Students play a game and observe animals and artifacts with different characteristics and describe how these characteristics may help them survive (or not!) in their environments.
4LS1-1 - Construct an argument that plants and animals have internal and external structures that function to support survival, growth, behavior, and reproduction.
4LS1-2 - Use a model to describe that animals receive different types of information through their senses, process the information in their brain, and respond to the information in different ways.
Students observe animals and artifacts to determine their role in their habitats, and how their internal and external structures allow them to process information and survive.
5LS2-1 - Develop a model to describe the movement of matter among plants, animals, decomposers, and the environment.
Students develop food webs and observe animals that play different roles in their ecosystems.
MSLS1-8 - Gather and synthesize information that sensory receptors respond to stimuli by sending messages to the brain for immediate behavior or storage as memories.
Students participate in “training games” and observe and discuss animals’ responses to stimuli.
MSLS1-4 Use argument based on empirical evidence and scientific reasoning to support an explanation for how characteristic animal behaviors and specialized plant structures affect the probability of successful reproduction of animals and plants, respectively.
Students examine different animals or plants and the behaviors that may contribute to their abilities to survive and reproduce, and interactions among plants and animals in an ecosystem that contribute to species’ survival.
MSLS2-1 - Analyze and interpret data to provide evidence for the effects of resource availability on organisms and populations of organisms in an ecosystem.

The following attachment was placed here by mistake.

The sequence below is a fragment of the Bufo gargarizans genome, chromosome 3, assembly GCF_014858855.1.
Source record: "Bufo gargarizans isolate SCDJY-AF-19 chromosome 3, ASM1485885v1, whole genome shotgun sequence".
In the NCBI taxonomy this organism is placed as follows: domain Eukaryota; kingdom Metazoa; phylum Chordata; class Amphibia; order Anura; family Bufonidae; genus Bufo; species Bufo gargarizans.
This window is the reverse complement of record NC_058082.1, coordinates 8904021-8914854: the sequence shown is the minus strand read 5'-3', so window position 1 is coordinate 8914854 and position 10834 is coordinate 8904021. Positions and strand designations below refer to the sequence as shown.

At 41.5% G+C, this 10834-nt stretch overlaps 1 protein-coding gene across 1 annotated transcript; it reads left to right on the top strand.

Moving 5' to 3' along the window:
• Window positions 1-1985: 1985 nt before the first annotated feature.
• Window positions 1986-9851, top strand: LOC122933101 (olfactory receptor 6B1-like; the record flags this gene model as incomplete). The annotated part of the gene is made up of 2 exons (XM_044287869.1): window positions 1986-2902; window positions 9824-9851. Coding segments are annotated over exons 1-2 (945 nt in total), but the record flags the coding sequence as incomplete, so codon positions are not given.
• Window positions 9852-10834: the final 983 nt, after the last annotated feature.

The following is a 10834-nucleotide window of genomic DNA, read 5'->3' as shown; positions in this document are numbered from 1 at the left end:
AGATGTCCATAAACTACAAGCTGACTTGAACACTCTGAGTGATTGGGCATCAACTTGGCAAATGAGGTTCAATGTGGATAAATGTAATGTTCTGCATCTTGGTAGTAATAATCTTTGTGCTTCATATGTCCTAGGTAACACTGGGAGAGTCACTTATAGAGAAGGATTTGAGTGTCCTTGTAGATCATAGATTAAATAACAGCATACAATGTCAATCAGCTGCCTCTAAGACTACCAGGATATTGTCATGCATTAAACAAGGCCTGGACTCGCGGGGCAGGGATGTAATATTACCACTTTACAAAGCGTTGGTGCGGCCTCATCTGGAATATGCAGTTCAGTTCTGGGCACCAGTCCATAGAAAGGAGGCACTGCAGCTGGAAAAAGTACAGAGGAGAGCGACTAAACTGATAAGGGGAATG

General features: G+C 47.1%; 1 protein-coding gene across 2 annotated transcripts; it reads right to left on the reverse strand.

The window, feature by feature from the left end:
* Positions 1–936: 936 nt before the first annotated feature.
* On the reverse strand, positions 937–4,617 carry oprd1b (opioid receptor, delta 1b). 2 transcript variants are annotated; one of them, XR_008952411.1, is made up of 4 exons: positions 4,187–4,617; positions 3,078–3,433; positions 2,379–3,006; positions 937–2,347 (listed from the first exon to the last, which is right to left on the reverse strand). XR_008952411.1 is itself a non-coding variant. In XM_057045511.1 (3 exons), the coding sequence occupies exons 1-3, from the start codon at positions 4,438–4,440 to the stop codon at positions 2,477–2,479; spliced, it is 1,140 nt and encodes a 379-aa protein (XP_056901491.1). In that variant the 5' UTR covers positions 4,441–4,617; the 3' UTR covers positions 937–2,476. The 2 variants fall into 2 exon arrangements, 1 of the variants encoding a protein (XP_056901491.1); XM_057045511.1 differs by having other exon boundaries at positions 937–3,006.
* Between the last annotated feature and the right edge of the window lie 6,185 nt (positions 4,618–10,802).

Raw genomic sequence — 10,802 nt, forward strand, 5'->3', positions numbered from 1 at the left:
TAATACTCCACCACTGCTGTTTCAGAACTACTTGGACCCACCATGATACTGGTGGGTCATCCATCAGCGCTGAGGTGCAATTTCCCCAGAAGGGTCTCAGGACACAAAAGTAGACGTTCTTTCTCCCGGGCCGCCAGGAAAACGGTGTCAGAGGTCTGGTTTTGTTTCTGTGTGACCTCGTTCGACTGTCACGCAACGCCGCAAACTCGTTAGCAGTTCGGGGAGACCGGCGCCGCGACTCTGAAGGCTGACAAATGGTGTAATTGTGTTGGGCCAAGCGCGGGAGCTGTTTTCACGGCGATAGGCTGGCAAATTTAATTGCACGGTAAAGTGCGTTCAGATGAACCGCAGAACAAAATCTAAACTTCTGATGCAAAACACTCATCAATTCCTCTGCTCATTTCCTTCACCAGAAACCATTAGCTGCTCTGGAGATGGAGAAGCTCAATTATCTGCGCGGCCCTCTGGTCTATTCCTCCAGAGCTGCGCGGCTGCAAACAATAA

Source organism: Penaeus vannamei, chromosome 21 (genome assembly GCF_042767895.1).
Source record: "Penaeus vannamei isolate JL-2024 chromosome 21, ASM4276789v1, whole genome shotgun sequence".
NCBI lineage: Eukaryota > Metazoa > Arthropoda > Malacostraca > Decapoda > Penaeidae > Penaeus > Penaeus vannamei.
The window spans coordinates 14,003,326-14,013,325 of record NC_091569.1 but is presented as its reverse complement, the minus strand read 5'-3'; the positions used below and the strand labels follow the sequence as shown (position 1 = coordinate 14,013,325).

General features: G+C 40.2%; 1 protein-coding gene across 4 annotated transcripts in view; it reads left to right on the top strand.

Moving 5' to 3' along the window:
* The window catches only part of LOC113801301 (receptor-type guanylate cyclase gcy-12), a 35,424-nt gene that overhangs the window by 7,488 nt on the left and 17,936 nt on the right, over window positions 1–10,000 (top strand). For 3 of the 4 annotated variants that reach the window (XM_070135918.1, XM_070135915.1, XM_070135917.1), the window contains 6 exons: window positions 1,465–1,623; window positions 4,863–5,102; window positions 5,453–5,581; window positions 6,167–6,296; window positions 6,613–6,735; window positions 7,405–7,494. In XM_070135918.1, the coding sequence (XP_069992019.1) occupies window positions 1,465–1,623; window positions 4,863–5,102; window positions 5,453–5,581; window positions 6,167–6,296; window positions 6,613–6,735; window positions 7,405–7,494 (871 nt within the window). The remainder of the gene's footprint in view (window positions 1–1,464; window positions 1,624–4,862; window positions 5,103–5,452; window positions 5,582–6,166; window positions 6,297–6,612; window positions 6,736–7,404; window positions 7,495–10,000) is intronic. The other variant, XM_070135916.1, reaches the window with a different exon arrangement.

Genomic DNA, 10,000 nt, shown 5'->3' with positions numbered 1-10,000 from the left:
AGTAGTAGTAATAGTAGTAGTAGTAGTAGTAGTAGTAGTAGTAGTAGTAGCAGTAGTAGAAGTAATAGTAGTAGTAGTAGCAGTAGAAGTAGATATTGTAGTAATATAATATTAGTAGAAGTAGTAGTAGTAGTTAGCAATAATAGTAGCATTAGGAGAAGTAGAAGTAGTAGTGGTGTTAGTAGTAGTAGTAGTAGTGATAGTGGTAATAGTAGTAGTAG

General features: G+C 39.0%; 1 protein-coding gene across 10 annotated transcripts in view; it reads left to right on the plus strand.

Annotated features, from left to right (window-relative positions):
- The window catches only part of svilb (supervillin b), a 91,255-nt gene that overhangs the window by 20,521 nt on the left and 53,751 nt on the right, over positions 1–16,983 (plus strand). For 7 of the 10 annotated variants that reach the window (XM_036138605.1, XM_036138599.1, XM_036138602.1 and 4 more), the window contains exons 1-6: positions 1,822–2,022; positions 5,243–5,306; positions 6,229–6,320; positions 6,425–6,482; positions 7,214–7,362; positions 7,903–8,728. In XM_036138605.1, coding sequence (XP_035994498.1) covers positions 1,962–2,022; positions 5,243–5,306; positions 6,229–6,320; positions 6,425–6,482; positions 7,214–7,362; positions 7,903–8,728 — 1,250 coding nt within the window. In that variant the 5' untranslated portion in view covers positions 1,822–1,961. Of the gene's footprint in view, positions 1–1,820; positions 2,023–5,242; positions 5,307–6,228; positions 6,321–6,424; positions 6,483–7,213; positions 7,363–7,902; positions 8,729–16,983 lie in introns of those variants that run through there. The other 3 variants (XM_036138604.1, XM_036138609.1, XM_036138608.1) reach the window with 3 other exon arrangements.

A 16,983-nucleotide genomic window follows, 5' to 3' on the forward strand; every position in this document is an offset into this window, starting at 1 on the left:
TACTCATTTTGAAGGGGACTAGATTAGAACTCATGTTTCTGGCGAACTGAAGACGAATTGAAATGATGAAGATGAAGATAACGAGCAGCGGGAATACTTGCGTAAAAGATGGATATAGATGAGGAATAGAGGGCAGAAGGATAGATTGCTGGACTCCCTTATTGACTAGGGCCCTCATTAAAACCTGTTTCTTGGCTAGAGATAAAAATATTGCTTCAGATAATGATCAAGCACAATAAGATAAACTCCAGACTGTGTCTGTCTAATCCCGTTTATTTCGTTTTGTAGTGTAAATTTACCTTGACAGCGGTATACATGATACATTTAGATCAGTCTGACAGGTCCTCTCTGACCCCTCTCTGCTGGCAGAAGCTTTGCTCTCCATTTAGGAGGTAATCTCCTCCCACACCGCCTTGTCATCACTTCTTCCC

Students experience an activity mimicking carrying capacity in an ecosystem and discuss how changes in the ecosystem affect the organisms that live there. Animals from different ecosystems and their needs will be presented.
MSLS2-2 - Construct an explanation that explains patterns of interactions among organisms across multiple ecosystems.
MSLS2-3 - Develop a model to describe the cycling of matter among living and non-living parts of an ecosystem.
Students experience examples of symbiosis in ecosystems.
MSLS2-5 - Evaluate competing design solutions for maintaining biodiversity and ecosystem services.
Students explore how disruptions to any component of an ecosystem can lead to changes in populations within the system and the importance of biodiversity to the health of the ecosystem through an activity on succession in an ecosystem and interacting with animals that may be vulnerable to changes.
MSLS4-4 - Construct an explanation based on evidence that describes how genetic variations of traits in a population increase some individuals’ probability of surviving and reproducing in a specific environment.
MSLS4-4 - Gather and synthesize information about technologies that have changed the way humans influence the inheritance of desired traits in organisms.
MSLS4-6 - Use mathematical representations to support explanations of how natural selection may lead to increases and decreases of specific traits in populations over time.
Students compare examples of natural and artificial selection in species and how they may affect survival and ability to reproduce.
Programs for grades 9-12 will be posted soon.